Asked if he fears his community would pay the price in a possible deal between Sleiman and Aoun over portfolios in the government, Mrad said any such deal was a possibility, due to “the use of weapons.”

“Everyone has seen recently how even the biggest sect in Lebanon [the Sunnis] was subject to compromise and marginalization through force and intimidation,” Mrad added.

In addition to calling for a minister in the executive branch, Mrad said efforts were under way to pass a legislative draft law before the 2013 parliamentary elections that would grant the Syriac sects two seats.

The draft would add four new MPs overall, bringing the total number of lawmakers to 132.

The 1989 Taif Agreement increased the number of seats from 99 to 128, divided equally between Christians and Muslims. However, the Protestant, Armenian Catholic and Minorities’ allocations of one seat each did not see an increase when the new seats were added.

“Our 30,000 [Syriac] constituents in Beirut deserve to be represented politically both in Parliament and the Cabinet,” said Mrad.

Meanwhile, the Alawi sect, with fewer constituents, received two parliamentary seats under Taif.

Mrad said the Syriac Union Organization, which became a political party in 2008, worked on a draft law in collaboration with MP De Freij and proposed it to lawmakers during their first session after the formation of Hariri’s Cabinet. If the draft law ever passes, it doesn’t mean that the current sect occupying the seat, which is not Syriac Orthodox, would necessarily lose out.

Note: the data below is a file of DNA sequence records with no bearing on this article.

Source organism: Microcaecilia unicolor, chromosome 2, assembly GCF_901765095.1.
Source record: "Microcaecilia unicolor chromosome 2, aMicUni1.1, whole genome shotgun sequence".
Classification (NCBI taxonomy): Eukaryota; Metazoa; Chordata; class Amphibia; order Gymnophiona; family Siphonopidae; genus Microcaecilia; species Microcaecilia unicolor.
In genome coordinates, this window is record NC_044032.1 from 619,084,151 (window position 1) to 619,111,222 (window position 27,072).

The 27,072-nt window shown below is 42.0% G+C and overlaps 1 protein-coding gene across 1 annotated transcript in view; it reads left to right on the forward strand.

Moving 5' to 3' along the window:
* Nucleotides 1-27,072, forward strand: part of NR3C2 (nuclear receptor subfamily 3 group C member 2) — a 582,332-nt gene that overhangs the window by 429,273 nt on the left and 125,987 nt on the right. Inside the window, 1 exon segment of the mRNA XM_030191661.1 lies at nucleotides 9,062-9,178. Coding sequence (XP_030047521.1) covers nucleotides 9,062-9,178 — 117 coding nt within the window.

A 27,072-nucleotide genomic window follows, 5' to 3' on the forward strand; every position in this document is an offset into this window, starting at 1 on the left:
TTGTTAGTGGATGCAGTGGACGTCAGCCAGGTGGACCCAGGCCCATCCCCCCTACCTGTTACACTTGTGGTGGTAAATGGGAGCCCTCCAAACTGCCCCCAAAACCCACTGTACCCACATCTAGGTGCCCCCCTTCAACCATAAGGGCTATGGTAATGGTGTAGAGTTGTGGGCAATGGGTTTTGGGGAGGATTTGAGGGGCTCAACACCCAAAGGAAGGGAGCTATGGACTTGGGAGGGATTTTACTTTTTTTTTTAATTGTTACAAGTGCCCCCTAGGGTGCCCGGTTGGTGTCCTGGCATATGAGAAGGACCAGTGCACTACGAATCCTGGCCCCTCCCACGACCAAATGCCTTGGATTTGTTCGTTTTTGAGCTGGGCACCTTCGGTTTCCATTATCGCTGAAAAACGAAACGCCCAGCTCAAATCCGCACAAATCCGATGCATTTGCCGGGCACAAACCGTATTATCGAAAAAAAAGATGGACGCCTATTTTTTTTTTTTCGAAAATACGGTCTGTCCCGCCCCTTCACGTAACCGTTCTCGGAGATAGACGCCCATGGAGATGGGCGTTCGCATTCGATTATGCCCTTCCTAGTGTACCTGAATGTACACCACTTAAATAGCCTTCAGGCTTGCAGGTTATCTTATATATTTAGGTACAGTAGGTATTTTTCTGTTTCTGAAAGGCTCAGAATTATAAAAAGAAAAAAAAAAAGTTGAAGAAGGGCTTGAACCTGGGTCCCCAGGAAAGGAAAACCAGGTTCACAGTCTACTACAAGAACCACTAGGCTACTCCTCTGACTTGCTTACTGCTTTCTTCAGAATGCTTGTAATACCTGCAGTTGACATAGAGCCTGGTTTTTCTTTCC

De Freij, elected in Beirut’s District 2, is a member of the Latin Rite Roman Catholic Church, known as Lateen in Arabic, as opposed to the much larger Melkite “Greek Catholics,” which are referred to as Catholic.

“The one seat allotted to the rest of the sects considered ‘Minorities’ would remain, if the new draft law passes in a vote in the Parliament [and it] would add a Syriac Catholic seat in Zahle and an Orthodox one in Beirut,” Mrad said.

Two other Muslim seats would be added under the draft, one Sunni and one Shiite.

Lawmakers failed to vote on the draft law due to the climate of political division in the country.

“Speaker Nabih Berri tossed the draft law into his drawer and has not called for any other legislative session since then,” said Mrad, a Syriac Orthodox and a resident of Beirut.

Mrad said his party had also requested the Interior Ministry to amend the official term “Other Christian Minorities” as a catch-all label for the small sects, since it is an Ottoman expression.

The party that Mrad leads today is also active throughout Europe, thanks to waves of Christian emigrants abroad. In Lebanon, though, it remains focused on the tangible demand of finally getting a Minorities Cabinet seat. It is a glaring gap, especially since the Armenian Catholics and Protestants, which also have one seat in Parliament, have each fielded ministers, respectively Jack Jokhadarian, and the late Basel Fleihan, after the Civil War.

“Although we started to demand our rights forcefully after Taif, it remains sad that our constant participation in parliamentary and municipal elections has not yet allowed us to achieve true representation,” Mrad said.